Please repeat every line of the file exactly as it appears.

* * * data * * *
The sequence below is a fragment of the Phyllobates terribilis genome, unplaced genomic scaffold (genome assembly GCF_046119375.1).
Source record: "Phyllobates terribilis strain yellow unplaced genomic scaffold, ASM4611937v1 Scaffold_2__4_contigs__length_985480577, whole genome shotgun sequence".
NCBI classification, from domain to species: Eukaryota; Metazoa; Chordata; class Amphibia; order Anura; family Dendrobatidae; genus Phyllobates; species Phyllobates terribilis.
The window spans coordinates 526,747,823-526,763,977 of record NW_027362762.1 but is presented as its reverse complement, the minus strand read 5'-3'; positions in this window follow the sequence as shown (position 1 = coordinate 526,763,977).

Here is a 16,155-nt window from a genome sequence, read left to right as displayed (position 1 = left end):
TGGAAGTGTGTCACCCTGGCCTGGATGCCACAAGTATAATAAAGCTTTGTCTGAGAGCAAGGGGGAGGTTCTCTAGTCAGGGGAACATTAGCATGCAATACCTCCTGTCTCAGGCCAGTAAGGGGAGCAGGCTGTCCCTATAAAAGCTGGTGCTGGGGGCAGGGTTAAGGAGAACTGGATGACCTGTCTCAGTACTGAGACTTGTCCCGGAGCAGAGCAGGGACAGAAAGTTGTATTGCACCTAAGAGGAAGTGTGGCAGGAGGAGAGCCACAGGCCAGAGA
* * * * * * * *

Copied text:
The sequence below is a fragment of the Phyllobates terribilis genome, unplaced genomic scaffold (genome assembly GCF_046119375.1).
Source record: "Phyllobates terribilis strain yellow unplaced genomic scaffold, ASM4611937v1 Scaffold_2__4_contigs__length_985480577, whole genome shotgun sequence".
NCBI classification, from domain to species: Eukaryota; Metazoa; Chordata; class Amphibia; order Anura; family Dendrobatidae; genus Phyllobates; species Phyllobates terribilis.
The window spans coordinates 526,747,823-526,763,977 of record NW_027362762.1 but is presented as its reverse complement, the minus strand read 5'-3'; positions in this window follow the sequence as shown (position 1 = coordinate 526,763,977).

Here is a 16,155-nt window from a genome sequence, read left to right as displayed (position 1 = left end):
TGGAAGTGTGTCACCCTGGCCTGGATGCCACAAGTATAATAAAGCTTTGTCTGAGAGCAAGGGGGAGGTTCTCTAGTCAGGGGAACATTAGCATGCAATACCTCCTGTCTCAGGCCAGTAAGGGGAGCAGGCTGTCCCTATAAAAGCTGGTGCTGGGGGCAGGGTTAAGGAGAACTGGATGACCTGTCTCAGTACTGAGACTTGTCCCGGAGCAGAGCAGGGACAGAAAGTTGTATTGCACCTAAGAGGAAGTGTGGCAGGAGGAGAGCCACAGGCCAGAGA